Three weeks before their September 16 wedding, Jennifer Powers and Brian Brekke of Eagan, Minnesota, began to worry: New Orleans had been devastated by the storm of the century, and the couple hadn’t heard a word from their good friends Sedrick and Delinda Hawkins, who lived in the Southern city with their three children. Days later, Brian learned from a mutual pal that although the Hawkinses’ home was destroyed, the family was safe and had relocated to Minnesota, where Delinda grew up. Assessing the situation, Jennifer and Brian decided to auction Jennifer’s lace garter at the reception and give the proceeds to the Hawkinses. Though most of the 150 guests didn’t know the displaced family, they opened their hearts—and wallets. "We saw a chance to help out and took it," says the bride.

Nature’s softer side was in full force the day the couple exchanged vows by a gentle stream in Whitewater State Park. "We kept things simple," says the bride. "My aunt rang a bell tied to a rope to signal the start of the ceremony, and our altar was decorated with a cross made from tree branches." To give the rustic ceremony some Renaissance flair, they hired an Irish band that played acoustic guitar and the tin whistle. The reception, held inside a white tent and decorated with wildflowers, was equally low-key. Everyone ate grilled shrimp and beef kebabs, danced to a rock band and rejoiced at night’s end when the bride and groom handed the Hawkinses, who attended the festivities, $2,000 wrapped in the garter—seed money to start a new life.

Jennifer and Brian in Whitewater State Park, MN

A clever idea helps raise funds for a family affected by Katrina

Three weeks before their September 16 wedding, Jennifer Powers and Brian Brekke of Eagan, Minnesota, began to worry: New Orleans had been devastated by the storm of the century, and the couple hadn’t heard a word from their good friends Sedrick and Delinda Hawkins, who lived in the Southern city with their three children. Days later, Brian learned from a mutual pal that although the Hawkinses’ home was destroyed, the family was safe and had relocated to Minnesota, where Delinda grew up. Assessing the situation, Jennifer and Brian decided to auction Jennifer’s lace garter at the reception and give the proceeds to the Hawkinses. Though most of the 150 guests didn’t know the displaced family, they opened their hearts—and wallets. "We saw a chance to help out and took it," says the bride.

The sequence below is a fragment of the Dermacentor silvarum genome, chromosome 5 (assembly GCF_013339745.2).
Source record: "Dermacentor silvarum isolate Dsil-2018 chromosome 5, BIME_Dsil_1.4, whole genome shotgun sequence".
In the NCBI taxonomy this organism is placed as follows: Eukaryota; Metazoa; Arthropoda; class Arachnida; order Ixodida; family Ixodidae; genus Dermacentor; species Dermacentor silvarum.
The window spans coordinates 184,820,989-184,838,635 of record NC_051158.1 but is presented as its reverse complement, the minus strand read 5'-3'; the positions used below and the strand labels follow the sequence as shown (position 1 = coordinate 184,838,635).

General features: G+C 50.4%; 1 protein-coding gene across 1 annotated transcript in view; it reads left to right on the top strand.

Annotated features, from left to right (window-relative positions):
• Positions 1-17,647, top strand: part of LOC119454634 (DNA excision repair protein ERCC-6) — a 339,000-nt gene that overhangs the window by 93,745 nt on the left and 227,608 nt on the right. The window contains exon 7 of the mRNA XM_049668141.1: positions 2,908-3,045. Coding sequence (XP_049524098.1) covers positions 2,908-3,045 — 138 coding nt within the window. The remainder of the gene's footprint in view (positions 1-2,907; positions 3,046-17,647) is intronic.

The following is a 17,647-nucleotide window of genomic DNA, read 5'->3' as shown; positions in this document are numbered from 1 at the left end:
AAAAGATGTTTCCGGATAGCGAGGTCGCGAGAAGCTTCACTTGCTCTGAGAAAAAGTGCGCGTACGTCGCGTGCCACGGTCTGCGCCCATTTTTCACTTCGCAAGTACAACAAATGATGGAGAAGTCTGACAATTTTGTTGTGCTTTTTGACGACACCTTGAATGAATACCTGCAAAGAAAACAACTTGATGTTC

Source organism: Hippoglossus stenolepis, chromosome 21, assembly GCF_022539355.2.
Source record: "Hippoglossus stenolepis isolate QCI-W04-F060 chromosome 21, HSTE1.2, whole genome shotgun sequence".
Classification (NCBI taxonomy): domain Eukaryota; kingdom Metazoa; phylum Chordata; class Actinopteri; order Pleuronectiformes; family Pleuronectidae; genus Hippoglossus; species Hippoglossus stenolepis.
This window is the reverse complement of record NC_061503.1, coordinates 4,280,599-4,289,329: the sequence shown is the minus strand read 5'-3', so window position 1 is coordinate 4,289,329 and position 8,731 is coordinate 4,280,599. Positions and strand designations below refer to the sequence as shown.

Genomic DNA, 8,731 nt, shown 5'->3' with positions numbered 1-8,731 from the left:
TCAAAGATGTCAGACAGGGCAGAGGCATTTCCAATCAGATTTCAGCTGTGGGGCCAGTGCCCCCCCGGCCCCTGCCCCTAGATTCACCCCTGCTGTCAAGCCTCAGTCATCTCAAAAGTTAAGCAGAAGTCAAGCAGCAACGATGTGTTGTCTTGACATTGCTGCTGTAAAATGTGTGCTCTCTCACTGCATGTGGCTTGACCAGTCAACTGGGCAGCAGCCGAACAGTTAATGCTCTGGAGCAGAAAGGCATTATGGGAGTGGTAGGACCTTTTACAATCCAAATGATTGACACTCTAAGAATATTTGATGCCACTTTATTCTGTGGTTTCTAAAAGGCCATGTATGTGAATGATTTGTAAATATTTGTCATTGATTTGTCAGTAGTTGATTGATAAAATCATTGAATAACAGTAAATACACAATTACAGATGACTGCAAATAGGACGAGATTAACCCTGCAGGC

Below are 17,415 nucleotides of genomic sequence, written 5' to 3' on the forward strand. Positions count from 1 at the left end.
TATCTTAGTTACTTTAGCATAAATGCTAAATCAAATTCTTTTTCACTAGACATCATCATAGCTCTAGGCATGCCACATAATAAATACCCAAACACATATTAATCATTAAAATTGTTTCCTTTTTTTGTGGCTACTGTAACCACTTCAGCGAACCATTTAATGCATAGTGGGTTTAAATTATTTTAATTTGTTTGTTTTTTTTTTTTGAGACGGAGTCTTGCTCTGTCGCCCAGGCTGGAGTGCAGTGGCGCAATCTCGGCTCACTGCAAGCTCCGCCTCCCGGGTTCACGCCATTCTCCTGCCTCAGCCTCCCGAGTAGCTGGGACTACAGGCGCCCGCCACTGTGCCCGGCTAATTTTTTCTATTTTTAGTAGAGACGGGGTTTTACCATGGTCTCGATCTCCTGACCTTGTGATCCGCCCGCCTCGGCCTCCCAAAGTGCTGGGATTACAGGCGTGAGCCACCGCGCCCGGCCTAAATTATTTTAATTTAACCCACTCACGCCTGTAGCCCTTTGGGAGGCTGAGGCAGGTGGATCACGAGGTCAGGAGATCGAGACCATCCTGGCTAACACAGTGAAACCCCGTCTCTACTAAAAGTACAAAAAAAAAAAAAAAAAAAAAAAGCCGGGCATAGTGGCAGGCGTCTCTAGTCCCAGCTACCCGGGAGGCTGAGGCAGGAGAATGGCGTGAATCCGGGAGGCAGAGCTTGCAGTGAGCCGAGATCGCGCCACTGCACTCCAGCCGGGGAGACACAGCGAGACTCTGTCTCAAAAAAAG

Nature’s softer side was in full force the day the couple exchanged vows by a gentle stream in Whitewater State Park. "We kept things simple," says the bride. "My aunt rang a bell tied to a rope to signal the start of the ceremony, and our altar was decorated with a cross made from tree branches." To give the rustic ceremony some Renaissance flair, they hired an Irish band that played acoustic guitar and the tin whistle. The reception, held inside a white tent and decorated with wildflowers, was equally low-key. Everyone ate grilled shrimp and beef kebabs, danced to a rock band and rejoiced at night’s end when the bride and groom handed the Hawkinses, who attended the festivities, $2,000 wrapped in the garter—seed money to start a new life.

Wildflowers and daisies topped the buttercream wedding cake, in sweet tribute to the outdoor theme.